In use, the adapter 350 is mounted to the spindle housing 23 with multiple threaded fasteners. Then, as described above, the bracket 302 is mounted to the shroud 10 followed by the bracket 302 being mounted to the adapter 250. Alternatively, the bracket 302 may be mounted to the adapter 350 followed by the shroud 10 being mounted to the bracket 302.

With reference to FIGS. 4A, 4B and 5, an embodiment of a sliding door assembly 400 for the dust shroud 10 will now be described. The sliding door assembly 400 includes a sliding access door 405 for selectively covering the opening 90 on the front side 80 of the dust shroud housing 15. The sliding door 405 includes a pair of elongated dovetail projections 410 on opposite sides of the sliding access door 405. A mounting portion 415 on the front side 80 of the housing 15 includes dovetail slots 420 located at opposite sides of the opening 90 that define opposite sides of the opening 90 and slidably receive the corresponding dovetail projections 410 of the sliding door 405. The mounting portion 415 may be formed integrally with the rest of the die casted shroud 10. By inserting the dovetail projections 410 into the dovetail slots 420, the door becomes vertically slidable within the mounting portion 415. The sliding action of the door 405 allows an operator to selectively position the door 405 in an infinite number of positions between a closed position, where the bottom of the door 405 is flush with the bottom of the shroud housing 15, and an open position, where the door 405 covers little or none of the grinding wheel 60.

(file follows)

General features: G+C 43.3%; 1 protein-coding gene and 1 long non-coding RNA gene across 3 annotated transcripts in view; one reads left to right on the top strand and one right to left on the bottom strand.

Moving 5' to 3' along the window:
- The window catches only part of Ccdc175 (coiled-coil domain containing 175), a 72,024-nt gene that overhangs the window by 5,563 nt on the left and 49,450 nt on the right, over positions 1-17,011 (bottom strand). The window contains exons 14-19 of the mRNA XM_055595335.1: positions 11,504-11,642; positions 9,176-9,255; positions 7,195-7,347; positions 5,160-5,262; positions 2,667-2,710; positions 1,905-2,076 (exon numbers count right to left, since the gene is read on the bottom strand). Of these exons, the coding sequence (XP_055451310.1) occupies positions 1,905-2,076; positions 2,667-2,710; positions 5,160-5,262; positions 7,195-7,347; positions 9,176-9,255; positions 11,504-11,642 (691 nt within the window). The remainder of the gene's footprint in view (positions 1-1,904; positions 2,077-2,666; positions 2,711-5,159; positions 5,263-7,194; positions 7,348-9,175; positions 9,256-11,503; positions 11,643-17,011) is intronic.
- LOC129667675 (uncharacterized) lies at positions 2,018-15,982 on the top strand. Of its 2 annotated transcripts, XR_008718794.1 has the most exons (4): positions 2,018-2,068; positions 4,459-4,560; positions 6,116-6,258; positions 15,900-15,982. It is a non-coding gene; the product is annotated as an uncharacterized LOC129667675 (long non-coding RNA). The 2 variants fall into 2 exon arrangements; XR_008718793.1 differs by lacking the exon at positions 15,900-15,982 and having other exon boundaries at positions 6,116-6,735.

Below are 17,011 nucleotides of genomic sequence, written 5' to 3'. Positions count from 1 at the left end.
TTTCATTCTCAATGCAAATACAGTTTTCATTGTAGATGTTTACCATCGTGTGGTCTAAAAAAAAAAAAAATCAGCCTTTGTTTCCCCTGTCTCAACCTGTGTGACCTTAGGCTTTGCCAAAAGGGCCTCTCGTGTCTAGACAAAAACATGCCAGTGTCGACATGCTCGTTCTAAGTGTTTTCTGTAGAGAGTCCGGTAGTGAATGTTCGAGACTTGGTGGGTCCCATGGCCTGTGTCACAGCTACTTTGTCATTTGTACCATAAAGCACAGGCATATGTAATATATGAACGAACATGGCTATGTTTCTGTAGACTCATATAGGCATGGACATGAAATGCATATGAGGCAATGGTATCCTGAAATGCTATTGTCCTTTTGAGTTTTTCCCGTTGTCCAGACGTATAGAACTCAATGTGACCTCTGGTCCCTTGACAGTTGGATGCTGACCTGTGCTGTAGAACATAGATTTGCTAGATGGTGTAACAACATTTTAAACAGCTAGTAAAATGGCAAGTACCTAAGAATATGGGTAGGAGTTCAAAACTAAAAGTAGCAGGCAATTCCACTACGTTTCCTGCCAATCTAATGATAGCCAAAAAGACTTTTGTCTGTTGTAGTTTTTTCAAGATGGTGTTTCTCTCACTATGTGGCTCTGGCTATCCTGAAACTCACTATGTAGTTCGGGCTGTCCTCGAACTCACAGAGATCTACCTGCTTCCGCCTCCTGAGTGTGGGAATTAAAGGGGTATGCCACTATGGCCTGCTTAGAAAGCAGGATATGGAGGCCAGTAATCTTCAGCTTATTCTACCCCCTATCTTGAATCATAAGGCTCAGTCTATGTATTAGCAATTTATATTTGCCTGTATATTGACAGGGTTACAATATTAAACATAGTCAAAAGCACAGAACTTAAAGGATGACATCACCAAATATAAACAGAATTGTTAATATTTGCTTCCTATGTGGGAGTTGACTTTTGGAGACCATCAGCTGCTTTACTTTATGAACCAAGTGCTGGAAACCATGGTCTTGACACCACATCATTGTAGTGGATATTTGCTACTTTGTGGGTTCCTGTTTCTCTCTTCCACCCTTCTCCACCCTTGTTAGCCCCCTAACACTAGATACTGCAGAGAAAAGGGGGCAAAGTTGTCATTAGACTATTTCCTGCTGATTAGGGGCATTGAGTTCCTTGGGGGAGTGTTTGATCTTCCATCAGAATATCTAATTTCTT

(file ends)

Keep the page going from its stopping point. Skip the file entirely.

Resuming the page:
The sliding door assembly 400 further includes a clamping arrangement 430 for securing the door 405 in place once a desired door height level or position is obtained. The clamping arrangement 430 includes a mounting plate 440, a washer (not shown) and a threaded fastener 460 adapted to be screwed into a threaded hole (not shown) in the front side 80 of the housing 15. The threaded fastener 460 includes an oversized, plastic head 480 to facilitate turning without the use of tools. Turning the fastener 460 clockwise a sufficient amount within the threaded hole urges the mounting plate 440 against the sliding access door 405, and secures the door 405 in position. Likewise, sufficient turning of the fastener 460 in a counter-clockwise direction looses the mounting plate 440, allowing the door 405 to slide within the mounting portion 415. It will be readily apparent to those skilled in the art that other clamping arrangements or door securing mechanisms may be used.

The sliding access door 405 may include a stop assembly (not shown) that prevents the door 405 from sliding too far down and/or or too far up. The sliding access door 405 may also include a handle 495 that projects outwardly from the top edge of the door 405 to facilitate vertical movement of the door by an operator. Although a handle 495 is shown at the top of the door 405, it will be readily apparent to those skilled in the art that the handle may be located at other locations on the door 405 such as, but not by way of limitation, the bottom of the door 405. Further, the handle 495 may include alternative configurations.

The sliding access door 405 is a significant improvement over prior hinged doors for grinding machine dust shrouds because the hinged doors could only be either fully opened or closed. If the hinged door was closed, it would often interfere with the workpiece 30 during grinding. If the hinged door was open, insufficient vacuum suction occurred in the shroud. The sliding access door 405 along with the clamping arrangement 430 allows the user to selectively position the door 405 so that the door 405 is high enough that the door 405 does not interfere with the workpiece 30 during grinding, but low enough that maximum vacuum suction occurs in the shroud 10, allowing the shroud to function as intended. During use, the door 405 may be opened only as far as necessary to facilitate the changing of grinding wheels, wheel dressing, and checking or measuring of the workpiece 30.